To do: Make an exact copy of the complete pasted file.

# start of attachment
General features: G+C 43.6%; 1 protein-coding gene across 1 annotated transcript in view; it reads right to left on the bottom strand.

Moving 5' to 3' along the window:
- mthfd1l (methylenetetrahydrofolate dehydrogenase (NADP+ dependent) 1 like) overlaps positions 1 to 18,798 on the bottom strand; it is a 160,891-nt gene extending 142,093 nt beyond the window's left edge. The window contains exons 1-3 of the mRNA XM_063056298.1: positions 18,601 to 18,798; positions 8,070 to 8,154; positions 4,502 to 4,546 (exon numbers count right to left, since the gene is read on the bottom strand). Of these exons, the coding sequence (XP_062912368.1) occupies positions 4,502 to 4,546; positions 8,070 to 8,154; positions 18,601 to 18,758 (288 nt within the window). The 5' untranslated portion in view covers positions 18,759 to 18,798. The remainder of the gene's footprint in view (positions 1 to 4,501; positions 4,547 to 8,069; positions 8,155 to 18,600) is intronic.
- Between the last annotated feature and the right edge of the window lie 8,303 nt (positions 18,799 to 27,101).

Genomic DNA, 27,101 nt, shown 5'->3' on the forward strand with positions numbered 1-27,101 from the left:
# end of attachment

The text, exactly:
General features: G+C 43.6%; 1 protein-coding gene across 1 annotated transcript in view; it reads right to left on the bottom strand.

Moving 5' to 3' along the window:
- mthfd1l (methylenetetrahydrofolate dehydrogenase (NADP+ dependent) 1 like) overlaps positions 1 to 18,798 on the bottom strand; it is a 160,891-nt gene extending 142,093 nt beyond the window's left edge. The window contains exons 1-3 of the mRNA XM_063056298.1: positions 18,601 to 18,798; positions 8,070 to 8,154; positions 4,502 to 4,546 (exon numbers count right to left, since the gene is read on the bottom strand). Of these exons, the coding sequence (XP_062912368.1) occupies positions 4,502 to 4,546; positions 8,070 to 8,154; positions 18,601 to 18,758 (288 nt within the window). The 5' untranslated portion in view covers positions 18,759 to 18,798. The remainder of the gene's footprint in view (positions 1 to 4,501; positions 4,547 to 8,069; positions 8,155 to 18,600) is intronic.
- Between the last annotated feature and the right edge of the window lie 8,303 nt (positions 18,799 to 27,101).

Genomic DNA, 27,101 nt, shown 5'->3' on the forward strand with positions numbered 1-27,101 from the left: